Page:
|Publication number||US5197144 A|
|Application number||US 07/484,592|
|Publication date||Mar 23, 1993|
|Filing date||Feb 26, 1990|
|Priority date||Feb 26, 1990|
|Also published as||DE69127111D1, DE69127111T2, EP0444401A2, EP0444401A3, EP0444401B1|
|Publication number||07484592, 484592, US 5197144 A, US 5197144A, US-A-5197144, US5197144 A, US5197144A|
|Inventors||Robin W. Edenfield, William B. Ledbetter, Jr.|
|Original Assignee||Motorola, Inc.|
|Export Citation||BiBTeX, EndNote, RefMan|
|Patent Citations (5), Referenced by (52), Classifications (7), Legal Events (6)|
|External Links: USPTO, USPTO Assignment, Espacenet|
This invention relates generally to data processors, and more particularly to a data processor having a copy-back data cache.
Conservation of external memory bus bandwidth becomes a significant design consideration as microprocessor speeds increase. These faster microprocessors make increasing demands on the memory system, and multiple processors and DMA devices which share the system bus. The M68000 family of microprocessors typically utilize 90-95% of the external bus bandwidth, due to the highly efficient, pipelined internal architecture of the central processing unit (CPU). In some systems, the problem of insufficient bus bandwidth has been addressed by using caching schemes, particularly caches that accommodate large data entries (i.e. significantly larger than the bus size).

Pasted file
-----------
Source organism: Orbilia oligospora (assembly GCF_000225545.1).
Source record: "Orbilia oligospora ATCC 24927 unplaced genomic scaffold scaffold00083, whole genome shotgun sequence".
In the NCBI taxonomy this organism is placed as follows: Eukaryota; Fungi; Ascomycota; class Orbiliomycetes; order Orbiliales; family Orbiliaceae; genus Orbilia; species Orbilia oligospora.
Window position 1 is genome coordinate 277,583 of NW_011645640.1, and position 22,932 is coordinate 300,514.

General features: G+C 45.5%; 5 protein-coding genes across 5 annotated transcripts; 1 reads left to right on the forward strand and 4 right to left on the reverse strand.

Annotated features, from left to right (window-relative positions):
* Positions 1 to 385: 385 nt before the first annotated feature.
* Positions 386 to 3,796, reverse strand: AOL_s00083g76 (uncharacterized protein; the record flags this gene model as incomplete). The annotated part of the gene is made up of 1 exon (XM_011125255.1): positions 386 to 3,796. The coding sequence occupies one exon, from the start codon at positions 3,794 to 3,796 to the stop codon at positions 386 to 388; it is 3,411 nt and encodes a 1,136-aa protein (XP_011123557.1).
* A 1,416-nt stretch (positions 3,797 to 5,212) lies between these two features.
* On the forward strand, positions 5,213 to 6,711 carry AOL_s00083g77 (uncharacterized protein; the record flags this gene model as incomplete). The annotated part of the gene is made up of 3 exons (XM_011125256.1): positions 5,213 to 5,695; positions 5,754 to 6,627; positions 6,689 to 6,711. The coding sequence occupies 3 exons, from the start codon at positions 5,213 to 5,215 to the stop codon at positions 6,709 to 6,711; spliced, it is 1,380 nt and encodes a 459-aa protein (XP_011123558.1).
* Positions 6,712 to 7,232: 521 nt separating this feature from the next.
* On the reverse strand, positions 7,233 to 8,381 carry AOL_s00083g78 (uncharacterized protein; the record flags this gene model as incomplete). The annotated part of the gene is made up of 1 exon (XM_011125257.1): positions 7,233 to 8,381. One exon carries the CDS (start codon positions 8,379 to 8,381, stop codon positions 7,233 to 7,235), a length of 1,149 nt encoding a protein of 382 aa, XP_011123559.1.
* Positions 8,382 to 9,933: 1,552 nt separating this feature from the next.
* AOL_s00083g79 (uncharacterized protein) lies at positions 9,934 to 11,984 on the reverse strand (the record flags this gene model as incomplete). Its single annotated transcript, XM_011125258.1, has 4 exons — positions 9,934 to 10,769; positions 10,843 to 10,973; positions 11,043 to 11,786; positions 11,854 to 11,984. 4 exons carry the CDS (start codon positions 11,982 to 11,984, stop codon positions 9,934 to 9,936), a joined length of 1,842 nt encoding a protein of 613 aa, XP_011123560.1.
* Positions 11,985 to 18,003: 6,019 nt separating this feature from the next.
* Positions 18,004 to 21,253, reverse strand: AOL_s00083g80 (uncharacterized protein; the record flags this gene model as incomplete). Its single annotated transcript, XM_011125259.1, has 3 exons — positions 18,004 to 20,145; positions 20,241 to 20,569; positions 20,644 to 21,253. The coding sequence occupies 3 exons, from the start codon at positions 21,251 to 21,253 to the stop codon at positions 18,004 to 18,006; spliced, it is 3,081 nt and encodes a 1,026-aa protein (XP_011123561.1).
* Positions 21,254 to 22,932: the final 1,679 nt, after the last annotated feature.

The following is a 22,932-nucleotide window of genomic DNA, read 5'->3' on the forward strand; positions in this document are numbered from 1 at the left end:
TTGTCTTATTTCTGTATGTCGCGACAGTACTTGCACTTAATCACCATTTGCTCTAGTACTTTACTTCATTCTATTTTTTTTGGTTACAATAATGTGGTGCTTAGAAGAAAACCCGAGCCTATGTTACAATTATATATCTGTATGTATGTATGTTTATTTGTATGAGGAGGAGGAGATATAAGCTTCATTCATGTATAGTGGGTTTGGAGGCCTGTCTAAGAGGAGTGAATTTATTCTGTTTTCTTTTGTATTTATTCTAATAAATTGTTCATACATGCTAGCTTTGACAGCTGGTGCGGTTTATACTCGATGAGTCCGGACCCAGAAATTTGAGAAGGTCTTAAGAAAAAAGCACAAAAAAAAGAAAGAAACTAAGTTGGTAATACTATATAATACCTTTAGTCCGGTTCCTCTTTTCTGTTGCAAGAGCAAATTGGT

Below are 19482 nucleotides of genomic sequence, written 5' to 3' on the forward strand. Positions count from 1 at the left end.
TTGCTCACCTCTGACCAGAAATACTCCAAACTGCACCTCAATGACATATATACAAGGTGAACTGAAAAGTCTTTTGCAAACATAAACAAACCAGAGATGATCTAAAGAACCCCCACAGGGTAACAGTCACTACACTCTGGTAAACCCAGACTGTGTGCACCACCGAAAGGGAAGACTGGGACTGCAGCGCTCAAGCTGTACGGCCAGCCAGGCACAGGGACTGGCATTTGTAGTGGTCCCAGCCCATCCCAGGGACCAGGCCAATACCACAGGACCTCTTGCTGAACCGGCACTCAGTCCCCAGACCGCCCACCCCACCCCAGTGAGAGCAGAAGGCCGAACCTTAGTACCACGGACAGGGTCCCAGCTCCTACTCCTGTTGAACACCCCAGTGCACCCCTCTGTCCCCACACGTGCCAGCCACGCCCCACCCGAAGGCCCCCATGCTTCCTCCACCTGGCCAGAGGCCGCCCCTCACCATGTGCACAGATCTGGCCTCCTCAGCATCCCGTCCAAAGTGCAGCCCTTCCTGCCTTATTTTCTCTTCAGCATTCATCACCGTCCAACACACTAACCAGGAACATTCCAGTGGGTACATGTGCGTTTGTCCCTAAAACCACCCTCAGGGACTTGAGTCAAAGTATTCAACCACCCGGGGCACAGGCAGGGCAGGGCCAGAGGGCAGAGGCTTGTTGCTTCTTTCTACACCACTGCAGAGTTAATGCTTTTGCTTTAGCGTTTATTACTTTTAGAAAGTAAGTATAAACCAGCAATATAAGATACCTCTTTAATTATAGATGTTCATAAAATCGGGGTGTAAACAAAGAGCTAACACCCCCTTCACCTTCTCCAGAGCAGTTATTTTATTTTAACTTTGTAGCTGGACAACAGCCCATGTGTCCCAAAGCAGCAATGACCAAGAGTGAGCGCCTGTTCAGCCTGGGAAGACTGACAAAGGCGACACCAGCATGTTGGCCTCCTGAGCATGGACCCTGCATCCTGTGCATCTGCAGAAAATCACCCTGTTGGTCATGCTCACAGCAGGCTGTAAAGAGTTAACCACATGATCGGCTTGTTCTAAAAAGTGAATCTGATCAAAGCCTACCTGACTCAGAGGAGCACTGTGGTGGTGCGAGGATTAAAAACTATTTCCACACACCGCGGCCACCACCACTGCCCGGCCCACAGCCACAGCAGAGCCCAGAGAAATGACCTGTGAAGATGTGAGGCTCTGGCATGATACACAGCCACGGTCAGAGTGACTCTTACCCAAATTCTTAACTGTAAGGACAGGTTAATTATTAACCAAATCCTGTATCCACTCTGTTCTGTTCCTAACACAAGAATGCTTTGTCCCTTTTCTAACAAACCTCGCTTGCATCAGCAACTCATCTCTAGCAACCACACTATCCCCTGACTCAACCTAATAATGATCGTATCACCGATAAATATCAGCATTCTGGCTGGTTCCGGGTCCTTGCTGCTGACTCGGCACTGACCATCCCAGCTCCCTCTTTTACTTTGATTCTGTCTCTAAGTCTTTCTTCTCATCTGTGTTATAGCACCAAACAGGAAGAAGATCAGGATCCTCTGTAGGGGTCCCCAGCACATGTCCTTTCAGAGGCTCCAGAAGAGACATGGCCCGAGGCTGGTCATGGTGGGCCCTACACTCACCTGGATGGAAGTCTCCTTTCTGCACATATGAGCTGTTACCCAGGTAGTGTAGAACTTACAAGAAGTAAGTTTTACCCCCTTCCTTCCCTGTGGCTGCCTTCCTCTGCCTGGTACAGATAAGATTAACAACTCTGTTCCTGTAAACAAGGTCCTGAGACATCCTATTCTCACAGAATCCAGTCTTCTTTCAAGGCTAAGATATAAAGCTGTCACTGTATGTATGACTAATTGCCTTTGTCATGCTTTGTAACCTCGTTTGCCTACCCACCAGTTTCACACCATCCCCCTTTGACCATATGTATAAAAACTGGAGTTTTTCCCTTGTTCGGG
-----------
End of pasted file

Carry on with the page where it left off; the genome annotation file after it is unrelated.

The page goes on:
Caching schemes have beem employed by computer designers to reduce access times by a CPU to main memory, and hence, increase system performance. In many computing systems, main memory consists of a large array of memory devices with speeds which are slow relative to processor speeds. During accesses to main memory, the processor is forced to insert additional wait states to accommodate the slower memory devices. System performance during memory accesses can be enhanced with a cache. Smaller in size than main memory and significantly faster, the cache provides fast local storage for data and instruction code which is frequently used by the processor. In computing systems with caches, memory operations by the processor are first transacted with the cache. The slower main memory is only accessed by the processor if the memory operation cannot be completed with the cache. In general, the processor has a high probability of fulfilling a majority of its memory operations with the cache. Consequently in computing systems which employ a cache, effective memory access times between a processor and relatively slow main memory can be reduced.